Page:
Regional Calf Report: Eastern Wisconsin – Lauryn Krentz, Vita Plus
It was an unseasonably warm fall with a fair amount of wet weather here in eastern Wisconsin. Many producers struggled in November because of varying temperatures and rain. Calves housed outside in hutches frequently had wet bedding and feed while those housed indoors experienced respiratory issues from the humidity and fluctuating temperatures. In calf and heifer barns with curtains, it was hard to know when to raise and lower the curtains to adjust for the rapidly changing weather. On top of this odd weather, farms without a dedicated calf team had limited time to focus on calves while they finished field work in the small windows of opportunity available to them.
Winter is upon us and many producers have geared up for the change. When it comes to bedding, a thick bed of straw with sawdust underneath seems to work best. The sawdust does a good job absorbing moisture, while the straw allows the calf to keep warm by nesting.
Talon has been a popular choice when it comes to milk replacer in eastern Wisconsin. Though some producers elected to remain on Talon even through the summer months, the high-energy milk replacer has generated more interest recently. Those producers who have switched over have seen improvements in calf performance and reduced treatments despite the less-than-ideal weather.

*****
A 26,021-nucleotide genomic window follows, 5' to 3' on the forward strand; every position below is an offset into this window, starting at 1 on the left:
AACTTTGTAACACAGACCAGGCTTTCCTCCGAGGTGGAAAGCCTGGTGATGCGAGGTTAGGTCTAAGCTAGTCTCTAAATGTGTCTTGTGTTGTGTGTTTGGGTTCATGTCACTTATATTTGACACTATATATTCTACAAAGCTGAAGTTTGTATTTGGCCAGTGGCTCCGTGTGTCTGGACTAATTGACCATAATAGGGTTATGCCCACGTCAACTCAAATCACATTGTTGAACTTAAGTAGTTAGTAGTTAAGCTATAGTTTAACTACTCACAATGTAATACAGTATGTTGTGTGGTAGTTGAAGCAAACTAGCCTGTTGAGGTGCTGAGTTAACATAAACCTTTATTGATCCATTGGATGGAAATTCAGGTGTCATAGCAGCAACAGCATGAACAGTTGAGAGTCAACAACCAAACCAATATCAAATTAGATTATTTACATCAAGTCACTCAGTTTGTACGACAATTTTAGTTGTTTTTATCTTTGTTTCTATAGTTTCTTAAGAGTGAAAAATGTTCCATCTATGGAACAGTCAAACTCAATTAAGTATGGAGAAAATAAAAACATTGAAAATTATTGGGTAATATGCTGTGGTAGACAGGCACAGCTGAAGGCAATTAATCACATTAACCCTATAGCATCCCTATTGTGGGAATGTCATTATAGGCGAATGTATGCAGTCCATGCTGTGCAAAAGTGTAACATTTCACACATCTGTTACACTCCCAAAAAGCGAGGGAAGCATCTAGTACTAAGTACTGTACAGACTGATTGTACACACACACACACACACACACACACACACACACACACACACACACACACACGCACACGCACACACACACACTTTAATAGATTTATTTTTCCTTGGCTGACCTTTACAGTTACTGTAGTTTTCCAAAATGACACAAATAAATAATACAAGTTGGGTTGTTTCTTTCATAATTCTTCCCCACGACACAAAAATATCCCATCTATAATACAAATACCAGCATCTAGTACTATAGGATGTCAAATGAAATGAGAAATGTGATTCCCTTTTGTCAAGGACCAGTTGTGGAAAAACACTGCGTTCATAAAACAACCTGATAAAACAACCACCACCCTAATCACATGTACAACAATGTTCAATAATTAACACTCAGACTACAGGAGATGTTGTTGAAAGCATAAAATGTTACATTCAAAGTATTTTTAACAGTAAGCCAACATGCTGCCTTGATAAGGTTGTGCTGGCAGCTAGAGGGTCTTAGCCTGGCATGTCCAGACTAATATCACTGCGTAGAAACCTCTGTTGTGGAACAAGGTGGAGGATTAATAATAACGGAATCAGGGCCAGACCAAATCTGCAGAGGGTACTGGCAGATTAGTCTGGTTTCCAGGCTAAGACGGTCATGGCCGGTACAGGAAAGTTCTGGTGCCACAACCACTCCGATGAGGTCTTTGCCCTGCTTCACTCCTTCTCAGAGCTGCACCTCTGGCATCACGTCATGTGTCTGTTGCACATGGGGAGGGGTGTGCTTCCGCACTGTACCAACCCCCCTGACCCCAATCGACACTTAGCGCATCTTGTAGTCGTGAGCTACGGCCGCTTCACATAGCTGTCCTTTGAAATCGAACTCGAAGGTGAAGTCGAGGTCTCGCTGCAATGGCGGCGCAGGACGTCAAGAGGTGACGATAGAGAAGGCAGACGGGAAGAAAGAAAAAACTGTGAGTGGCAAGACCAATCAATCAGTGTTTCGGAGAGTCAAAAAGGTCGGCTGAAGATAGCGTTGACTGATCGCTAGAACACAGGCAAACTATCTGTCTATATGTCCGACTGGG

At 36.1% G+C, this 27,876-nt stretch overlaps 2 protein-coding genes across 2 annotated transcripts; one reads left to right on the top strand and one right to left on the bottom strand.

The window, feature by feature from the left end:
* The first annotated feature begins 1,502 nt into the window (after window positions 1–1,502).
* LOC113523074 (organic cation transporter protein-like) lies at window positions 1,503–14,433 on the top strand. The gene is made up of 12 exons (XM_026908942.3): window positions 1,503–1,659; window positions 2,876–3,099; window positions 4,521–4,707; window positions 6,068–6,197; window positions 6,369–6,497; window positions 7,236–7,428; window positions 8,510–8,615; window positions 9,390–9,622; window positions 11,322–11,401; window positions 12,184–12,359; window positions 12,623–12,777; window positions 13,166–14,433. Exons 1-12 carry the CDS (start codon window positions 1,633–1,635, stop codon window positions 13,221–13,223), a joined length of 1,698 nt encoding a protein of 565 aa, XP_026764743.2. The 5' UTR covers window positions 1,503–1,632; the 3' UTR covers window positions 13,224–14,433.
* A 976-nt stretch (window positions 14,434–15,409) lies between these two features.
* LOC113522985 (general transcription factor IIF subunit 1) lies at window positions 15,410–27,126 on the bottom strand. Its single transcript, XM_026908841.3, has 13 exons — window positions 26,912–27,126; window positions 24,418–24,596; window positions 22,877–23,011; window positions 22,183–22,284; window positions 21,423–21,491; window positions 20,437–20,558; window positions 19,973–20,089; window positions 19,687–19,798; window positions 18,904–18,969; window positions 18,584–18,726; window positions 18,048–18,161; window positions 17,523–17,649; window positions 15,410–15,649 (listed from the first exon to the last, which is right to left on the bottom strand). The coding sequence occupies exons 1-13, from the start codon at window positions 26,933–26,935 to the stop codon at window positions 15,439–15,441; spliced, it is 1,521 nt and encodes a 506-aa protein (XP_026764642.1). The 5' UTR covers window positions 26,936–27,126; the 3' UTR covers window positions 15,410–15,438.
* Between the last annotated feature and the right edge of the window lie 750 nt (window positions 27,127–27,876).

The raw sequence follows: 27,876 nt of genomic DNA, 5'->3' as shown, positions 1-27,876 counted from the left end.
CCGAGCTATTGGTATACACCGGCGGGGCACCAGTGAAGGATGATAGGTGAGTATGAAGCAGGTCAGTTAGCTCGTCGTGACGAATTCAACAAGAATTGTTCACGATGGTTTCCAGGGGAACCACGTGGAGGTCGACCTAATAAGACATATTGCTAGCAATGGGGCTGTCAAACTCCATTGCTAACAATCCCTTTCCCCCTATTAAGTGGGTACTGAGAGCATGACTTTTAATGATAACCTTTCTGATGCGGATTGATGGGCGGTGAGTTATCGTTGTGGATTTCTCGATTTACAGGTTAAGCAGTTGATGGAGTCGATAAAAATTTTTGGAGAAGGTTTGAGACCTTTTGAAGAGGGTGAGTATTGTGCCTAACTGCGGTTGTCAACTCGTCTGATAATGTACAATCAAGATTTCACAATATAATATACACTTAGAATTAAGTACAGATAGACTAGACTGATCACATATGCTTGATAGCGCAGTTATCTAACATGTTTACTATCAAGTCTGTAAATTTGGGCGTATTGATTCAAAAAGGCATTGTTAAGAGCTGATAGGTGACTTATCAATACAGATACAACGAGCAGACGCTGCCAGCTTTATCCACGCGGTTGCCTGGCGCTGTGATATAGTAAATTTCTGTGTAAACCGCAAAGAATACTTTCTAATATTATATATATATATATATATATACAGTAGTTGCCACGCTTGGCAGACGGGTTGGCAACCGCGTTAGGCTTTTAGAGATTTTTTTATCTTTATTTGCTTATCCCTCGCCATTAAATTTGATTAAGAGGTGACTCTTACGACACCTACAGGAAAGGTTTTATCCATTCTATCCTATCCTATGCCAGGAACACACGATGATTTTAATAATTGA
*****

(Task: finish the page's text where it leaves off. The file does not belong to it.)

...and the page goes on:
Calf jackets were another discussion point on many of my farms. With chilly temperatures, the youngest calves especially need the extra layer to keep warm. The rule of thumb I shared was, if the high and low temperatures of the day add up to less than 90 degrees, a calf under three weeks of age should wear a jacket. Make sure the jackets fit your calves correctly. If they are too tight, they will rub the calves uncomfortably and potentially cause respiratory issues if they put unnecessary pressure on a calf’s trachea.
Water feeding remains important in freezing temperatures. Though you want to avoid frozen water buckets, it is also critical to offer water to calves as much as possible. When freezing is a possibility, water should be offered within an hour of feeding and, if possible, three times per day. Remember, a calf needs approximately 4 pounds of water to digest 1 pound of starter.
Mild as this fall was, winter has come to stay. Making a few management adjustments now will help grow happy, healthy calves and secure the future of our herds.
Starting Strong - Calf Care
Winter calf care